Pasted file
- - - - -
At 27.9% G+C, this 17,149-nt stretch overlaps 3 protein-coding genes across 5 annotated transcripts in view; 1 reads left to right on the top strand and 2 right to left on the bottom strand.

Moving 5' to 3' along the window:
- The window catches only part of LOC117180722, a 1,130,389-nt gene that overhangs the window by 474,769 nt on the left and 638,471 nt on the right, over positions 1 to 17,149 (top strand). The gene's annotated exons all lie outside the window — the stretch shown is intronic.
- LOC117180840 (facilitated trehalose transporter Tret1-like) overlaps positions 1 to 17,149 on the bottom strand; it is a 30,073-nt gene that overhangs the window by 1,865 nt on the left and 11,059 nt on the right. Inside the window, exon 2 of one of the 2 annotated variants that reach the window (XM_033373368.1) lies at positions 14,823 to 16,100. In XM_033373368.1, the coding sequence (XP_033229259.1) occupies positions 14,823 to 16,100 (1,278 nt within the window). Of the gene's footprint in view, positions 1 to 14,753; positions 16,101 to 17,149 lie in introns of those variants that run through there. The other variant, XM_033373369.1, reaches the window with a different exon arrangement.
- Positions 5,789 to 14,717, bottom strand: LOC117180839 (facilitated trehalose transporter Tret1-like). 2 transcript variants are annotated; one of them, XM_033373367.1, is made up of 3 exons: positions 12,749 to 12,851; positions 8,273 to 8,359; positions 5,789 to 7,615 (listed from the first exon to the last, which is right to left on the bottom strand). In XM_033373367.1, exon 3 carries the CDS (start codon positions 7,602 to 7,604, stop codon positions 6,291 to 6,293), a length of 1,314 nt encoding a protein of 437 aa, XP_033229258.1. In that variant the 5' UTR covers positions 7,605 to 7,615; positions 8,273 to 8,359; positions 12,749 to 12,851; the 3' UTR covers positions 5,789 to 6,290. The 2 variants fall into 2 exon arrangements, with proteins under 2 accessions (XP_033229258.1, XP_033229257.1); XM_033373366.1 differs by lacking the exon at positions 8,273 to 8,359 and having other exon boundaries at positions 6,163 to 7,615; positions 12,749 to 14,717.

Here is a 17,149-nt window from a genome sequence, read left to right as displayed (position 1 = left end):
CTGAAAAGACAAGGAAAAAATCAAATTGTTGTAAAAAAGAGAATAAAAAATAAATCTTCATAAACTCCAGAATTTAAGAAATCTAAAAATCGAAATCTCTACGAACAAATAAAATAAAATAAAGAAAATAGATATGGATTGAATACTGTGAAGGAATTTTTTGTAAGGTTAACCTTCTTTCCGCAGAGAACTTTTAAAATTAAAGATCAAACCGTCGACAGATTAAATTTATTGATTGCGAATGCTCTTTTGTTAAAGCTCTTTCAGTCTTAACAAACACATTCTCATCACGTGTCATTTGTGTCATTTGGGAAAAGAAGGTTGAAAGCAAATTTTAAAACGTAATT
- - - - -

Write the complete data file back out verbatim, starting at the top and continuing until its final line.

At 27.9% G+C, this 17,149-nt stretch overlaps 3 protein-coding genes across 5 annotated transcripts in view; 1 reads left to right on the top strand and 2 right to left on the bottom strand.

Moving 5' to 3' along the window:
- The window catches only part of LOC117180722, a 1,130,389-nt gene that overhangs the window by 474,769 nt on the left and 638,471 nt on the right, over positions 1 to 17,149 (top strand). The gene's annotated exons all lie outside the window — the stretch shown is intronic.
- LOC117180840 (facilitated trehalose transporter Tret1-like) overlaps positions 1 to 17,149 on the bottom strand; it is a 30,073-nt gene that overhangs the window by 1,865 nt on the left and 11,059 nt on the right. Inside the window, exon 2 of one of the 2 annotated variants that reach the window (XM_033373368.1) lies at positions 14,823 to 16,100. In XM_033373368.1, the coding sequence (XP_033229259.1) occupies positions 14,823 to 16,100 (1,278 nt within the window). Of the gene's footprint in view, positions 1 to 14,753; positions 16,101 to 17,149 lie in introns of those variants that run through there. The other variant, XM_033373369.1, reaches the window with a different exon arrangement.
- Positions 5,789 to 14,717, bottom strand: LOC117180839 (facilitated trehalose transporter Tret1-like). 2 transcript variants are annotated; one of them, XM_033373367.1, is made up of 3 exons: positions 12,749 to 12,851; positions 8,273 to 8,359; positions 5,789 to 7,615 (listed from the first exon to the last, which is right to left on the bottom strand). In XM_033373367.1, exon 3 carries the CDS (start codon positions 7,602 to 7,604, stop codon positions 6,291 to 6,293), a length of 1,314 nt encoding a protein of 437 aa, XP_033229258.1. In that variant the 5' UTR covers positions 7,605 to 7,615; positions 8,273 to 8,359; positions 12,749 to 12,851; the 3' UTR covers positions 5,789 to 6,290. The 2 variants fall into 2 exon arrangements, with proteins under 2 accessions (XP_033229258.1, XP_033229257.1); XM_033373366.1 differs by lacking the exon at positions 8,273 to 8,359 and having other exon boundaries at positions 6,163 to 7,615; positions 12,749 to 14,717.

Here is a 17,149-nt window from a genome sequence, read left to right as displayed (position 1 = left end):
CTGAAAAGACAAGGAAAAAATCAAATTGTTGTAAAAAAGAGAATAAAAAATAAATCTTCATAAACTCCAGAATTTAAGAAATCTAAAAATCGAAATCTCTACGAACAAATAAAATAAAATAAAGAAAATAGATATGGATTGAATACTGTGAAGGAATTTTTTGTAAGGTTAACCTTCTTTCCGCAGAGAACTTTTAAAATTAAAGATCAAACCGTCGACAGATTAAATTTATTGATTGCGAATGCTCTTTTGTTAAAGCTCTTTCAGTCTTAACAAACACATTCTCATCACGTGTCATTTGTGTCATTTGGGAAAAGAAGGTTGAAAGCAAATTTTAAAACGTAATT